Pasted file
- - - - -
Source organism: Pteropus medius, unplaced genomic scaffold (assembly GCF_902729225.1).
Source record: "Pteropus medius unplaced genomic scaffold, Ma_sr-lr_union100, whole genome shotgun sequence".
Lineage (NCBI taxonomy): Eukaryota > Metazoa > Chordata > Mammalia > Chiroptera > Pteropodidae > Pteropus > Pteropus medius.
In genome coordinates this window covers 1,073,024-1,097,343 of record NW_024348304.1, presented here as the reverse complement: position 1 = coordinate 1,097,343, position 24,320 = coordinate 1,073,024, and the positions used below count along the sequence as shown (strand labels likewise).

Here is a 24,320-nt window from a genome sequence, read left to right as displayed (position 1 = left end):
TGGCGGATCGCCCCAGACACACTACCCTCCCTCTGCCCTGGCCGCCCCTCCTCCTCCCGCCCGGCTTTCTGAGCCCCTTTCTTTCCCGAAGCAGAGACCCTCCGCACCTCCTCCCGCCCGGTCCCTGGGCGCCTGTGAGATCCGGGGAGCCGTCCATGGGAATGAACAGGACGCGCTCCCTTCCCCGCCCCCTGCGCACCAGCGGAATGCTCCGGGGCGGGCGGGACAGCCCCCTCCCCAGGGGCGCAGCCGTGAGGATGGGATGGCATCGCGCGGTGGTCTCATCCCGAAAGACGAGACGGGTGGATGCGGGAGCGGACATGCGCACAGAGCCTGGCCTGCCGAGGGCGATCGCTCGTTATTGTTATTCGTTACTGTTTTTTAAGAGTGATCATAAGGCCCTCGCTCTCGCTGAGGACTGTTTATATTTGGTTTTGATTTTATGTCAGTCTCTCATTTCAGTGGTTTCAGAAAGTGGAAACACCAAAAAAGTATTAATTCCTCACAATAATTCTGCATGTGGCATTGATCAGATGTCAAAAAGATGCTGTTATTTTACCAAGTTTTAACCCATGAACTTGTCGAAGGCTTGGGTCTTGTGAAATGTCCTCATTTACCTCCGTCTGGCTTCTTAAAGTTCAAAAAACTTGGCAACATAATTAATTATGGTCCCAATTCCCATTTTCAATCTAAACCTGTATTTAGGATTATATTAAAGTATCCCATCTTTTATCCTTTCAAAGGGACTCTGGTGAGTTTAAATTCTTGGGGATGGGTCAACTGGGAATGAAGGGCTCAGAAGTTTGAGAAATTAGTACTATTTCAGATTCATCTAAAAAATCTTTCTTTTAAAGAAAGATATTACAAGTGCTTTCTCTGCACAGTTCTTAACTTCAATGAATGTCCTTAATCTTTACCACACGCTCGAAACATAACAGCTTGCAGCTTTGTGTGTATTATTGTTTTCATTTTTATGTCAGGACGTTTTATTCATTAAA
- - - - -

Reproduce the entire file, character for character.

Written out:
Source organism: Pteropus medius, unplaced genomic scaffold (assembly GCF_902729225.1).
Source record: "Pteropus medius unplaced genomic scaffold, Ma_sr-lr_union100, whole genome shotgun sequence".
Lineage (NCBI taxonomy): Eukaryota > Metazoa > Chordata > Mammalia > Chiroptera > Pteropodidae > Pteropus > Pteropus medius.
In genome coordinates this window covers 1,073,024-1,097,343 of record NW_024348304.1, presented here as the reverse complement: position 1 = coordinate 1,097,343, position 24,320 = coordinate 1,073,024, and the positions used below count along the sequence as shown (strand labels likewise).

Here is a 24,320-nt window from a genome sequence, read left to right as displayed (position 1 = left end):
TGGCGGATCGCCCCAGACACACTACCCTCCCTCTGCCCTGGCCGCCCCTCCTCCTCCCGCCCGGCTTTCTGAGCCCCTTTCTTTCCCGAAGCAGAGACCCTCCGCACCTCCTCCCGCCCGGTCCCTGGGCGCCTGTGAGATCCGGGGAGCCGTCCATGGGAATGAACAGGACGCGCTCCCTTCCCCGCCCCCTGCGCACCAGCGGAATGCTCCGGGGCGGGCGGGACAGCCCCCTCCCCAGGGGCGCAGCCGTGAGGATGGGATGGCATCGCGCGGTGGTCTCATCCCGAAAGACGAGACGGGTGGATGCGGGAGCGGACATGCGCACAGAGCCTGGCCTGCCGAGGGCGATCGCTCGTTATTGTTATTCGTTACTGTTTTTTAAGAGTGATCATAAGGCCCTCGCTCTCGCTGAGGACTGTTTATATTTGGTTTTGATTTTATGTCAGTCTCTCATTTCAGTGGTTTCAGAAAGTGGAAACACCAAAAAAGTATTAATTCCTCACAATAATTCTGCATGTGGCATTGATCAGATGTCAAAAAGATGCTGTTATTTTACCAAGTTTTAACCCATGAACTTGTCGAAGGCTTGGGTCTTGTGAAATGTCCTCATTTACCTCCGTCTGGCTTCTTAAAGTTCAAAAAACTTGGCAACATAATTAATTATGGTCCCAATTCCCATTTTCAATCTAAACCTGTATTTAGGATTATATTAAAGTATCCCATCTTTTATCCTTTCAAAGGGACTCTGGTGAGTTTAAATTCTTGGGGATGGGTCAACTGGGAATGAAGGGCTCAGAAGTTTGAGAAATTAGTACTATTTCAGATTCATCTAAAAAATCTTTCTTTTAAAGAAAGATATTACAAGTGCTTTCTCTGCACAGTTCTTAACTTCAATGAATGTCCTTAATCTTTACCACACGCTCGAAACATAACAGCTTGCAGCTTTGTGTGTATTATTGTTTTCATTTTTATGTCAGGACGTTTTATTCATTAAA